Zero trust, otherwise known as zero trust architecture (ZTA), is a shift in the way we think about security. Zero trust is the concept of centralizing policy control, limiting lateral movement throughout the organization, changing from traditional edge boundaries to fine grained segmentation, and providing least privileged access to resources based on context. This shift means that organizations need to treat their assets, whether they are machines, people, or data, differently than before.
Organizations should limit the visibility of resources on the network through dynamic identity-based policies, rather than providing broad access to large areas of the network and relying on user authentication only. As a result, the evolution to zero trust significantly reduces cyber risk for an organization.
In a recent discussion with Jack Freund, Head of Methodology at VisibleRisk, and co-author of the book “Measuring and Managing Information Risk: A FAIR Approach”, Jack said, “I’d be willing to estimate that a relatively proficient threat actor leveraging a compromised endpoint to exfiltrate data or disable critical business services faces an additional 20%-70% level of difficulty in achieving their goal, depending upon how well configured and ubiquitous the ZTA is”. He says that “OT really should be zero trust by default, else the loss potential will skew towards worst case outcomes.”
However, the recent push to adopt zero trust across industries is focused mainly on information technology (IT) and remote workforces, rather than the entire organization, including any operational technology (OT) in use. This leaves a significant portion of the organization unprotected and at risk.
While many cybersecurity programs are indeed IT-centric, the vast majority of what drives a company’s bottom line may be the infrastructure that manufactures products, operates data centers, cools buildings, and manages physical access to facilities and even shuttles people and products around the world in planes, trains, and automobiles. This infrastructure is known as operational technology and should not be left out of the equation when considering cyber risk to an organization.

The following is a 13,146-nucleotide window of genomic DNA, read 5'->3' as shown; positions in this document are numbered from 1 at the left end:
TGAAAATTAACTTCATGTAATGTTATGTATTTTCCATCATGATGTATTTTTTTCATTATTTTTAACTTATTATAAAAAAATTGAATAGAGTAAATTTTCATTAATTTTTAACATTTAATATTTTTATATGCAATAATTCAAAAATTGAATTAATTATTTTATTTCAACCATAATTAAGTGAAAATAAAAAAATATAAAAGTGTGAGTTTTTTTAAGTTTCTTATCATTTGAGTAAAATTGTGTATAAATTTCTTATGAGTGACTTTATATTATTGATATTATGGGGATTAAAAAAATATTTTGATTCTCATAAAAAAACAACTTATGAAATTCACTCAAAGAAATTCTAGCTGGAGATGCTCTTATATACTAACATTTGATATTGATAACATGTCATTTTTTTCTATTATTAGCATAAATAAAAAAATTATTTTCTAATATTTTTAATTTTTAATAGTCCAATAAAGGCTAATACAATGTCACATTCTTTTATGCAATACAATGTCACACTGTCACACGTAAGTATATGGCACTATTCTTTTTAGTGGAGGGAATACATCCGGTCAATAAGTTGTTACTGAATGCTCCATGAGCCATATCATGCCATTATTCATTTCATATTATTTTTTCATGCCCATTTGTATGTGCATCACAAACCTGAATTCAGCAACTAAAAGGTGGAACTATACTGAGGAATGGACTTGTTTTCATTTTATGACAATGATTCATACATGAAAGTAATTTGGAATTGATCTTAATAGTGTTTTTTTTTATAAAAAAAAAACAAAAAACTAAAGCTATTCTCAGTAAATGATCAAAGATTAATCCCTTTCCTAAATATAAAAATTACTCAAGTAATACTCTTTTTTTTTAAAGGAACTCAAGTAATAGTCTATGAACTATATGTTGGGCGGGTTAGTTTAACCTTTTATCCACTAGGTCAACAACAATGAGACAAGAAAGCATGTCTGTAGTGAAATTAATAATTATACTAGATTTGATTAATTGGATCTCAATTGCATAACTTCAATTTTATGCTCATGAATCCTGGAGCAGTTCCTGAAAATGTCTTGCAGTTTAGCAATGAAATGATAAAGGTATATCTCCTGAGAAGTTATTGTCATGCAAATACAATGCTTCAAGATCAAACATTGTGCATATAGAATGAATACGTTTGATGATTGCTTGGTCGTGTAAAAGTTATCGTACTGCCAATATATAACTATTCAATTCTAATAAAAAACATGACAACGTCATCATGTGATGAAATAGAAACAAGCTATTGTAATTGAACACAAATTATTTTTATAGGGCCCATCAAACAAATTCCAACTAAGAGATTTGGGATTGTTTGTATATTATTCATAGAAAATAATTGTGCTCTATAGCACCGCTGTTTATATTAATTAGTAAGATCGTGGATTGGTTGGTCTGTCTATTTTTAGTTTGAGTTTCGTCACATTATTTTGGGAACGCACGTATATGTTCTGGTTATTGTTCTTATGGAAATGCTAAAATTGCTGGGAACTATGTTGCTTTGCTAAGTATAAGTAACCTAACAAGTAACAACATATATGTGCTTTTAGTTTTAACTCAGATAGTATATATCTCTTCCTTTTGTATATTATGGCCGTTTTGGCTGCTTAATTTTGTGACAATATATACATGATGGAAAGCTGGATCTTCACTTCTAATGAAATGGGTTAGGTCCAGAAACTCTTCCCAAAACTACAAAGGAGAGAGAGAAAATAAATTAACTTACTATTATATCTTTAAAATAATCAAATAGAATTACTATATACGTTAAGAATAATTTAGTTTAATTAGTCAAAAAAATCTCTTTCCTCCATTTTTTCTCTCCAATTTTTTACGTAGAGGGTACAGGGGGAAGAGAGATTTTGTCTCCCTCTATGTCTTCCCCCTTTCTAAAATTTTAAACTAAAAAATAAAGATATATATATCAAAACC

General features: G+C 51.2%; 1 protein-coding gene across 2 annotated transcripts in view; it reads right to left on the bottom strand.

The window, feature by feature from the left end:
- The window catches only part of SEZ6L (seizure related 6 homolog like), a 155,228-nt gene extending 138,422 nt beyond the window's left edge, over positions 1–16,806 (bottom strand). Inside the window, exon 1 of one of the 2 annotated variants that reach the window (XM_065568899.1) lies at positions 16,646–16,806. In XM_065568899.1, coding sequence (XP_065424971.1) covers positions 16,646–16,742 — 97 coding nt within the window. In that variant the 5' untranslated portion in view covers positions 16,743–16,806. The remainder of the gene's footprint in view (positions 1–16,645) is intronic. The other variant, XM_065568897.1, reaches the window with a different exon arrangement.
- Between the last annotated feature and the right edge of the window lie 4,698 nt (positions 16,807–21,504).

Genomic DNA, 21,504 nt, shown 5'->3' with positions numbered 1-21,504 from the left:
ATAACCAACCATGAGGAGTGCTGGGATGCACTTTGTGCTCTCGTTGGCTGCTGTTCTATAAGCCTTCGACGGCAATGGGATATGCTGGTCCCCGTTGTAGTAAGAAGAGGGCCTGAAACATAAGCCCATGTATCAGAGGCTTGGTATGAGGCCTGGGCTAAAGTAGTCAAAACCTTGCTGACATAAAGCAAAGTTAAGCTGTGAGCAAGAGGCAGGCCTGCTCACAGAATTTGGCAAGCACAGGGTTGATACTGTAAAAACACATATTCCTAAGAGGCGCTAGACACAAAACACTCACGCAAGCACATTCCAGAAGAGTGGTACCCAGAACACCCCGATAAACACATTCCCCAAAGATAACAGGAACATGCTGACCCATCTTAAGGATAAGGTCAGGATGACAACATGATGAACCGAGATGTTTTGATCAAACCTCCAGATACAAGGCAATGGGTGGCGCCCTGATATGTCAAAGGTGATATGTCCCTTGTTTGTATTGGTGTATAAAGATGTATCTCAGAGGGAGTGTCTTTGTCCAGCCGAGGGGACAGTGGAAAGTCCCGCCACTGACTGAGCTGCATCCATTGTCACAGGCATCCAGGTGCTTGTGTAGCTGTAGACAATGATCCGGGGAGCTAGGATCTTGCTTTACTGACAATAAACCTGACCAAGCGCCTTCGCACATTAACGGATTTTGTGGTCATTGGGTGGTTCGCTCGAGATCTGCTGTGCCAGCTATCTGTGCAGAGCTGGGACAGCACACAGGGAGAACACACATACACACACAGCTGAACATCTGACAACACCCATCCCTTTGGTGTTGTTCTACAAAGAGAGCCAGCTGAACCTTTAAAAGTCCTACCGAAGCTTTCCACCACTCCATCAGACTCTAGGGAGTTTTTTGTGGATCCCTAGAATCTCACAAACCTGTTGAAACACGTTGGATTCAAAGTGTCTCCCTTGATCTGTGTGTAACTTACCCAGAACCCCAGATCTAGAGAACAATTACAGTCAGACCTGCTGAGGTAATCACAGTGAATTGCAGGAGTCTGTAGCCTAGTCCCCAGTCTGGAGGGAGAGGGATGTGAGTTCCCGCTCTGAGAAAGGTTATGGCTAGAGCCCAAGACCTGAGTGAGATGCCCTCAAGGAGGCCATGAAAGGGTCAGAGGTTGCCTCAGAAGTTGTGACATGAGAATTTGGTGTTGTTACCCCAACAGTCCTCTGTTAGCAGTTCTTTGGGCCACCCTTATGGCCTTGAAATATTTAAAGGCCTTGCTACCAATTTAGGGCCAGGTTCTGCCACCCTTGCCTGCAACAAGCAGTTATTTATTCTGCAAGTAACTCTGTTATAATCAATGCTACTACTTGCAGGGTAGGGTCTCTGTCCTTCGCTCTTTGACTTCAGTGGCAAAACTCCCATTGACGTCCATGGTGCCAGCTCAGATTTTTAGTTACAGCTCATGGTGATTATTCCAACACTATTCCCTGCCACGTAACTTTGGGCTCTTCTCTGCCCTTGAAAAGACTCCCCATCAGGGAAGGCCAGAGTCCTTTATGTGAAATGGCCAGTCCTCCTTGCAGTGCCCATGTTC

Consider this: if a ransomware attack happens in the building management systems, causing the air filtering systems in a semiconductor fab to go offline, this may cause production to shut down, ultimately affecting the company’s productivity and profitability. OT risks are real and should be addressed with as much importance as IT risks.
When identifying cyber risks in the organization, it’s important to consider these additional questions:
Before you can control access to a resource – whether its data, a computer, or a piece of machinery – you need to know as much about that resource as possible. You can’t control what you don’t know about, and you can’t develop access policies if you don’t understand how it works on the network and where in the network it is connected. OT networks and devices are vastly different from traditional IT network devices. They can utilize specialized protocols, communicate over non-traditional networks, and sometimes even need to “phone home” to their vendors to function.
This creates many challenges for security organizations, especially when utilizing traditional IT security tools to manage OT environments. Traditional IT security tools can be invasive and cause issues within OT networks, potentially affecting productivity. In many cases, specialized tools are a must.
Moreover, many organizations are trying to move their compute resources out to the public cloud. While this makes economic sense, especially when considering the rapid ability to scale, the cloud migration poses additional risk to security within the OT environments. Without proper architecture and tooling, the risk may be quite significant.
When developing their security architecture, security needs to consider all environments, whether cloud, on premises IT, OT, remote workers and even third parties such as contractors and vendors. Leaving out one of these areas can significantly impact the organization when hit with a security event.
No executive, board of directors or shareholder wants to hear that revenue was impacted because a section of the network was left unprotected – no matter how big or small. Work with your plant and facilities managers to develop an understanding of the difference between your IT and OT environments, and how the policies should be applied without impacting production capacity.
Tools from companies like Armis, Claroty and others, are specifically designed with OT security in mind. They are specifically designed to map out the infrastructure, monitor for behavior anomalies, and control access. These types of tools are an essential component of a comprehensive zero trust strategy that encompasses both the IT and OT environments.
Security has and will continue to evolve. Zero trust will evolve with it. Developing a clear strategy and adopting today’s zero trust principles in (both) your IT and OT environments can help your organization be more flexible and reduce risk of outages and downtime significantly.